How does the setting contribute to the story's meaning and effect?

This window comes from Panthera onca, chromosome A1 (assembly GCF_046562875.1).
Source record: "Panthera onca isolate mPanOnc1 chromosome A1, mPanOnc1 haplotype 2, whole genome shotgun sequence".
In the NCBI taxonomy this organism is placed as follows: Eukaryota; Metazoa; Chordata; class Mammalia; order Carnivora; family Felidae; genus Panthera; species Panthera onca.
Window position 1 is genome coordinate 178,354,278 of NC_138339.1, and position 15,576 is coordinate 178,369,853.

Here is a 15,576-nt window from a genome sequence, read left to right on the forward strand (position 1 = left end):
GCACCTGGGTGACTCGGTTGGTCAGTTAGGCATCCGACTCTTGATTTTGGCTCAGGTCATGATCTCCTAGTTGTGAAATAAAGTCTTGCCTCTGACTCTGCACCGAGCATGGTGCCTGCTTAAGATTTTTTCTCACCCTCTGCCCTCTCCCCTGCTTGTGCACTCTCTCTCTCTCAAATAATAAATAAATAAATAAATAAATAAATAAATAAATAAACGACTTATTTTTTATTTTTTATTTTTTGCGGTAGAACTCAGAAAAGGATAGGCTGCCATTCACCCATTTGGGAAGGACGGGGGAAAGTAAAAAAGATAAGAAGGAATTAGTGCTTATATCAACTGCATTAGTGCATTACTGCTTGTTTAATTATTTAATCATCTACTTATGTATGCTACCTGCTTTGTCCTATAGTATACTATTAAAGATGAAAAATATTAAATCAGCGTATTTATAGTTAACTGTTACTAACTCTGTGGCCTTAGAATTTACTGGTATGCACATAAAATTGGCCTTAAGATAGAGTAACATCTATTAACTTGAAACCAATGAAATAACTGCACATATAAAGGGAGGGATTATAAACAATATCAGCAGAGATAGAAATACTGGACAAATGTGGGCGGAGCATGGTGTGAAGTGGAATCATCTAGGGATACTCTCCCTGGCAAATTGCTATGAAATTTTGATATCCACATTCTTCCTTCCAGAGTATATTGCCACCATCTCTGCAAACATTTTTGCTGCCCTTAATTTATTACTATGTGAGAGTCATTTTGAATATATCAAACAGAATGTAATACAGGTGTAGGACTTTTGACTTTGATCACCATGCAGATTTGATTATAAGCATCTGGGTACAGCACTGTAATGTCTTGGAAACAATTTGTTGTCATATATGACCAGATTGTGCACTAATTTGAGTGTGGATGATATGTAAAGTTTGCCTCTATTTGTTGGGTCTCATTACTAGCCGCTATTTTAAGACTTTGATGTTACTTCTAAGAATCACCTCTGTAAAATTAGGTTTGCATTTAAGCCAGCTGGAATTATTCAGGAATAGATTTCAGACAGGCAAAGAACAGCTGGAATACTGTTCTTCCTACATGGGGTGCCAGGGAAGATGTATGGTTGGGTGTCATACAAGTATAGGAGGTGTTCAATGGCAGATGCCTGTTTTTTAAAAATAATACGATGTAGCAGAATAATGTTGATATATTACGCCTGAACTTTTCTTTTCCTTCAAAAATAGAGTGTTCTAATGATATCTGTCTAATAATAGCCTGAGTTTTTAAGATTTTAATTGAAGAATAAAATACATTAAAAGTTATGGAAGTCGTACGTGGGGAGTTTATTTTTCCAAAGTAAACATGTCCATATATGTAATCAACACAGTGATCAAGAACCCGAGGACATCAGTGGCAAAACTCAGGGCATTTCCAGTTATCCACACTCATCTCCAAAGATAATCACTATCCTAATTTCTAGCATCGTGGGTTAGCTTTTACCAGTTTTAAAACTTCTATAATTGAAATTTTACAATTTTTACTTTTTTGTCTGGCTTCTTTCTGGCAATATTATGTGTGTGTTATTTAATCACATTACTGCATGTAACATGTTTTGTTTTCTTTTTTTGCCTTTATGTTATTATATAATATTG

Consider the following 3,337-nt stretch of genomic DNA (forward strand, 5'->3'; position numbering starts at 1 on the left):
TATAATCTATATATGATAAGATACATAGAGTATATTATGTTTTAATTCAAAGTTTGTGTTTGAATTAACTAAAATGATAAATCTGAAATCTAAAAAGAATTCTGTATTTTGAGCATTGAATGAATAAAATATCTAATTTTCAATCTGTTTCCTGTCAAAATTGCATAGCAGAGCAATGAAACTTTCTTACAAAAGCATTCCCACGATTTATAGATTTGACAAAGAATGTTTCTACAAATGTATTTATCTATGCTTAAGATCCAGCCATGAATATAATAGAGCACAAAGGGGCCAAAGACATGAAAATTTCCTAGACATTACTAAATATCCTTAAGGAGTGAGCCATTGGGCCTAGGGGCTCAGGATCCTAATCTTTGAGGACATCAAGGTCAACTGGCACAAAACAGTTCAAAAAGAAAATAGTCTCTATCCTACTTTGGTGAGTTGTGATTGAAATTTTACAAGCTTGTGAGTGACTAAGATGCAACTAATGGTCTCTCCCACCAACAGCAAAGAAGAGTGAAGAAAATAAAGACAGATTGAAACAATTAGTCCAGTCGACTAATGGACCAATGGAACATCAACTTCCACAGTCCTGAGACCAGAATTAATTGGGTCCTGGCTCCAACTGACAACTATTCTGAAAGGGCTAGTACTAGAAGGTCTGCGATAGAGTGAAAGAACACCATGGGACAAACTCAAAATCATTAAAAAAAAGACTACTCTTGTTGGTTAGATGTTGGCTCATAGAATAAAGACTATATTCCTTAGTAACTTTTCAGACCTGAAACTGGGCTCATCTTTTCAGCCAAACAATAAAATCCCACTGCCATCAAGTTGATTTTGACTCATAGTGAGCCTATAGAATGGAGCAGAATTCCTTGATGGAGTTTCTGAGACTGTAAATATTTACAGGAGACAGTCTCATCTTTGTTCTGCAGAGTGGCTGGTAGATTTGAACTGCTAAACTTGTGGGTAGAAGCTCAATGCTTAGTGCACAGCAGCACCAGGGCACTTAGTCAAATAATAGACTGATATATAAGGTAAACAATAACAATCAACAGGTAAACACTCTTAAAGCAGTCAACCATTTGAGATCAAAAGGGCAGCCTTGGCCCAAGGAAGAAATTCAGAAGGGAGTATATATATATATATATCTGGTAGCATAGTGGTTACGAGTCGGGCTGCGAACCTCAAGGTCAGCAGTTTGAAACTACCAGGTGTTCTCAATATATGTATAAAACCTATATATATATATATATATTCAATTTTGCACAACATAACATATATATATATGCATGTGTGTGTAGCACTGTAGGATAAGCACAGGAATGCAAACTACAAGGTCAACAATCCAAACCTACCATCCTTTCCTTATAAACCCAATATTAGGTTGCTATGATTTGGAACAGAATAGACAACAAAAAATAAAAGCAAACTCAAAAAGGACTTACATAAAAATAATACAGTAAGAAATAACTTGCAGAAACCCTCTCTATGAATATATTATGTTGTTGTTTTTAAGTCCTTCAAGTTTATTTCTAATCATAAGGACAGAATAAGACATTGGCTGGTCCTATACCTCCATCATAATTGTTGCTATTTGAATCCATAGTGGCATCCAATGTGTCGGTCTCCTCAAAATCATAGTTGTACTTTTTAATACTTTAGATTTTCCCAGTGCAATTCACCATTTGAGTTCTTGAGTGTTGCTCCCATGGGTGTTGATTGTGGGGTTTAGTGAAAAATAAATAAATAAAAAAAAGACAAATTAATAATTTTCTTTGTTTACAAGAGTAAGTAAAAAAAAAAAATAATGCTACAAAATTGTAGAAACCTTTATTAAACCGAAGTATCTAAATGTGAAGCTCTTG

Washington Irving sets the story in Revolutionary America – the portraits in the inn are the biggest clue to this. The portrait of King George is replaced with a portrait of George Washington. So the theme of “petticoat government” applies not only to the henpecking of Dame Van Winkle but also to the “henpecking” of the British government in the Colonies. For the readers, this time period is long ago, and Irving is using the distance between the time of the reader and the time of the story to lend a sense of credibility to the story. It also takes place in the mysterious Catskill Mountains – So the setting is “long ago” in “a far-away place,” like many of the most imaginative tales (“Once upon a time, in a kingdom far away”). This adds to the mystery of the story and clues the reader to the fact that the story is fanciful or fantastic (like a fairy tale or a science fiction movie). Distance in time and place serves to heighten the story’s supernatural elements, while the specific time period of the story is meant to connect the henpecking of Dame Van Winkle to other forms of “petticoat government.”